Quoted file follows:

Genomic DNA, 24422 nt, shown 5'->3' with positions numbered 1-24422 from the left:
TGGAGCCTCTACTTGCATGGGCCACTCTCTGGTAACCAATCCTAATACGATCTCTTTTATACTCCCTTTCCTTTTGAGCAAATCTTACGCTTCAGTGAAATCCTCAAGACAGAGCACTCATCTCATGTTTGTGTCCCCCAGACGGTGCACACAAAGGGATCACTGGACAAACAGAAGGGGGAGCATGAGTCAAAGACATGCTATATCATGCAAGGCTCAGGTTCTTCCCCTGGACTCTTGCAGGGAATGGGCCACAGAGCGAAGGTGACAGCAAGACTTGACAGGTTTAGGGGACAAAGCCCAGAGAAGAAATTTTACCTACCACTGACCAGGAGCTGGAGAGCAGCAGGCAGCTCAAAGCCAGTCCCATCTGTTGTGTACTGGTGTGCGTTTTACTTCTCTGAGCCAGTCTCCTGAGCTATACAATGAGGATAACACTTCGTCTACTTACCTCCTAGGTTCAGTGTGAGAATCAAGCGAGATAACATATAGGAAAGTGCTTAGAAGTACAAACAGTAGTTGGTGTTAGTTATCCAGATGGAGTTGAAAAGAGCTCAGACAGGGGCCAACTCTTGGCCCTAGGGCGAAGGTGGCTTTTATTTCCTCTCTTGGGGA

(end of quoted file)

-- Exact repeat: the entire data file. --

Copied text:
Genomic DNA, 24422 nt, shown 5'->3' with positions numbered 1-24422 from the left:
TGGAGCCTCTACTTGCATGGGCCACTCTCTGGTAACCAATCCTAATACGATCTCTTTTATACTCCCTTTCCTTTTGAGCAAATCTTACGCTTCAGTGAAATCCTCAAGACAGAGCACTCATCTCATGTTTGTGTCCCCCAGACGGTGCACACAAAGGGATCACTGGACAAACAGAAGGGGGAGCATGAGTCAAAGACATGCTATATCATGCAAGGCTCAGGTTCTTCCCCTGGACTCTTGCAGGGAATGGGCCACAGAGCGAAGGTGACAGCAAGACTTGACAGGTTTAGGGGACAAAGCCCAGAGAAGAAATTTTACCTACCACTGACCAGGAGCTGGAGAGCAGCAGGCAGCTCAAAGCCAGTCCCATCTGTTGTGTACTGGTGTGCGTTTTACTTCTCTGAGCCAGTCTCCTGAGCTATACAATGAGGATAACACTTCGTCTACTTACCTCCTAGGTTCAGTGTGAGAATCAAGCGAGATAACATATAGGAAAGTGCTTAGAAGTACAAACAGTAGTTGGTGTTAGTTATCCAGATGGAGTTGAAAAGAGCTCAGACAGGGGCCAACTCTTGGCCCTAGGGCGAAGGTGGCTTTTATTTCCTCTCTTGGGGA